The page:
This is the first in a series of articles in which I will try to describe the process of obtaining a virtual type rating for the Embraer EMB-500, more commonly known as the Embraer Phenom 100. The oficial ICAO type name is E50P.
The training programme that I will be following was completely set up and built by me only. I don’t have any idea of whether this reflects the process of obtaining an actual real type rating in any way. Although I would have loved to follow a real type rating training programme, I couldn’t find one. I could, however, find a report by the European Aviation Safety Agency (EASA), describing the flight crew qualifications requirements for a type rating on this aircraft. Based on the content of this document, I have created my own training programme, which I have tried to keep as simple as possible for two reasons:
- The actual airplane we are going to fly (Carenado‘s version for Prepar3d) does not accurately simulate many of the systems on the aircraft; and
- There isn’t as much documentation available as I would have liked. Carenado’s documentation for this aircraft is severely lacking. But we’ll get to that later.
I will be using the Lockheed Martin’s Prepar3d v2.5 as my simulation platform for this training. As mentioned above, I will be using an add-on from Carenado, which I will also take the opportunity to review during the training sessions. Finally, I’m planning to perform all the training flights on the Canary Islands, in the Atlantic Ocean.
As far as documentation, my main source of information is, of course, the documentation that comes with Carenado’s package. This is not enough, however. Carenado’s documentation for the avionics suite (the Prodigy 1000, based on Garmin’s G1000 suite) is almost of no use. Regarding aircraft systems, there is no documentation available. Normal and emergency procedures are documentated at least, and these two documents are my main source of information and reference for the training. Performance documentation is also limited mostly to some cruise performance tables. There isn’t a reference sheet with reference speeds anywhere in the documentation, which would have been very useful.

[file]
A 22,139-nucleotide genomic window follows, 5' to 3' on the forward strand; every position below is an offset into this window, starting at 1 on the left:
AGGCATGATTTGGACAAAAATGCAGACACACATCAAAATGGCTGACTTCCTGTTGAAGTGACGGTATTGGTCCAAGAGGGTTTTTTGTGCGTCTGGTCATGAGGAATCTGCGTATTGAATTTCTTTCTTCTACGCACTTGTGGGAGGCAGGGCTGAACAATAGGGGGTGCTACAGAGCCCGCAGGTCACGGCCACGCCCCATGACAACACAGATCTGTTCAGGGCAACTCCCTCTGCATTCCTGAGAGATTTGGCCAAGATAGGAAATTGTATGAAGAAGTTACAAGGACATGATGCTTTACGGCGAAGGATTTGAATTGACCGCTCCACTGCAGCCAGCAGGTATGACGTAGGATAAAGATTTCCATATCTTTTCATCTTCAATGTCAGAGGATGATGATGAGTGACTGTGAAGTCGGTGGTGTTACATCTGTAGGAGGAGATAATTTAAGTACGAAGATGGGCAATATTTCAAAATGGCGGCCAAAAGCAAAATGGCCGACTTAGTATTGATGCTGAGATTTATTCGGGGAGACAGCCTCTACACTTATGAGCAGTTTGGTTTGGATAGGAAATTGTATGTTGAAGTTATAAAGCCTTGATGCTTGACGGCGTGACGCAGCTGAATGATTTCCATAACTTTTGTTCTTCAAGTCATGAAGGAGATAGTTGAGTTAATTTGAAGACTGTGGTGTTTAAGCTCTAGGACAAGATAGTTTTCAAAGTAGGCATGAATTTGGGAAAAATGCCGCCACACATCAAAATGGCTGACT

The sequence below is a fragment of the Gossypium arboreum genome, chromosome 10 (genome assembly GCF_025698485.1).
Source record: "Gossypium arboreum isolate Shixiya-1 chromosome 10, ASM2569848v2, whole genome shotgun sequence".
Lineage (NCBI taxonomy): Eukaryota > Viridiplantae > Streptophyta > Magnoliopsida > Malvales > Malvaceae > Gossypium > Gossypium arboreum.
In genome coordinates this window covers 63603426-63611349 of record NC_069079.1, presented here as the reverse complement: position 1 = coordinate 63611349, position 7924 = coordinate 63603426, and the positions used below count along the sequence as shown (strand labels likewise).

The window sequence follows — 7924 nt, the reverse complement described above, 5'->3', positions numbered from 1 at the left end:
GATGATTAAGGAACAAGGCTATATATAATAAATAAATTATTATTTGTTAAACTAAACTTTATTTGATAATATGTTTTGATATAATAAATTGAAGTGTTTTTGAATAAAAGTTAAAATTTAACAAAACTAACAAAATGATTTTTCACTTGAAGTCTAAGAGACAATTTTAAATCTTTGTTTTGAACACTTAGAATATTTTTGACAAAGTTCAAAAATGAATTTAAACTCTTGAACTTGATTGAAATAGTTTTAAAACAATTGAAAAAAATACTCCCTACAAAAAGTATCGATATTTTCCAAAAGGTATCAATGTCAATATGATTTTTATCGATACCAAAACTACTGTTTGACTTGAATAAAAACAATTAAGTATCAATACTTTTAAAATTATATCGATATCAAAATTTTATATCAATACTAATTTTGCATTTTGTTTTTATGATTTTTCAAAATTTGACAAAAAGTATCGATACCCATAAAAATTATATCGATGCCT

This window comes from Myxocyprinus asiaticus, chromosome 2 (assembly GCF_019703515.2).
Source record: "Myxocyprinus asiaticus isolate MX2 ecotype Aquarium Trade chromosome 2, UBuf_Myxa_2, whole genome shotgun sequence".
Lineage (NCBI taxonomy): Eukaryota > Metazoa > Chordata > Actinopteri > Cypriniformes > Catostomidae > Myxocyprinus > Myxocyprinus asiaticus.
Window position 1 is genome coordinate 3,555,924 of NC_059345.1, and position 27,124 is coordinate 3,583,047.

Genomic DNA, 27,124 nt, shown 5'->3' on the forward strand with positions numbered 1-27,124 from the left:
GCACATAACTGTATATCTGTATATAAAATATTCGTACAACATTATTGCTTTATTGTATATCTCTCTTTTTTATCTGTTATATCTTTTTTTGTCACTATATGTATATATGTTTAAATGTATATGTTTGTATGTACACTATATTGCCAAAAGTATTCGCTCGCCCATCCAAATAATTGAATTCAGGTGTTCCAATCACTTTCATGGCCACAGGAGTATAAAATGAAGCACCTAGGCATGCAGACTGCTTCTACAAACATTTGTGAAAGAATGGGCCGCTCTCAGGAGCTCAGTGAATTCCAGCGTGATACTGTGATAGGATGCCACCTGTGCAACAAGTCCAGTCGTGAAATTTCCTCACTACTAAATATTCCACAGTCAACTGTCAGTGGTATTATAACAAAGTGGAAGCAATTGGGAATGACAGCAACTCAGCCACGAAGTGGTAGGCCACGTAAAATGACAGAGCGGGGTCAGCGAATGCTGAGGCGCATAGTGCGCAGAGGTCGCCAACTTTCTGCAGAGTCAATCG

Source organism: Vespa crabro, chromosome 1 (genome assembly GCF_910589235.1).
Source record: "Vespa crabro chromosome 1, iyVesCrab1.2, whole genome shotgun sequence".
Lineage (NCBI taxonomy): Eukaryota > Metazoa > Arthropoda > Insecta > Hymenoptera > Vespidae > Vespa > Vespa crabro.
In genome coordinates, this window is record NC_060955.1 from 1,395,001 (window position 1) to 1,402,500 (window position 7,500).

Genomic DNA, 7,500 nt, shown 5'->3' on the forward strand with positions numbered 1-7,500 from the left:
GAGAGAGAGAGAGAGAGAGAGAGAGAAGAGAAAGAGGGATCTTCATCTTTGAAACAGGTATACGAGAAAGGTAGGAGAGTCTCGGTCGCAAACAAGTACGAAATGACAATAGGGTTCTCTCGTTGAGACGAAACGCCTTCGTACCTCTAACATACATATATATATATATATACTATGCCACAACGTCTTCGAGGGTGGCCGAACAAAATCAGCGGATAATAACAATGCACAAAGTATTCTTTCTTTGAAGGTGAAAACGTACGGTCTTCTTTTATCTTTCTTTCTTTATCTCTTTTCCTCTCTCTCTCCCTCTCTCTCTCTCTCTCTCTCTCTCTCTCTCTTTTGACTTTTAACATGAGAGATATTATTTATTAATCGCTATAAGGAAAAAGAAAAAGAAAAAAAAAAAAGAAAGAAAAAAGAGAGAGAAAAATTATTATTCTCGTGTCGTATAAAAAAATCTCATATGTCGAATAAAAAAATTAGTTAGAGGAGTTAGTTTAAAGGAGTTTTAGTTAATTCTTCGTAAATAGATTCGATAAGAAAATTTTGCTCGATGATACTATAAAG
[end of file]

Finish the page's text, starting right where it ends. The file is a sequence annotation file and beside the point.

The training plan
You can find the training plan I have created for this type rating in the link below. It is a PDF document that you can download and follow on your own, if you want (If you do, I’d love to hear about your experience in the comments below!).
You can see on the complete file that the total training duration is planned for about 21h, with 17h being in-flight training. Whether this is a good estimation or not, still remains to be seen…
The familiarization flight was included in the training plan to help me get a basic understanding and knowledge of how the plane works. In real-life, this probably would have been a flight on the right seat, with an instructor in control of the aircraft for pretty much the whole flight. For simulation purposes, I decided to watch a series of youtube videos, which would help me get a good idea of how the aircraft behaves and looks like on our simulation. Here are some suggestions for that:
Credits of the videos go to FS Mania (@ on Twitter).
I hope to continue with this qualification programme within the coming days. I hope I can find the time to write some notes about the next sessions (ground school day 1 and day 2), where I will try to dive in the papers and get a firm grip of the procedures before actually jumping in the aircraft.
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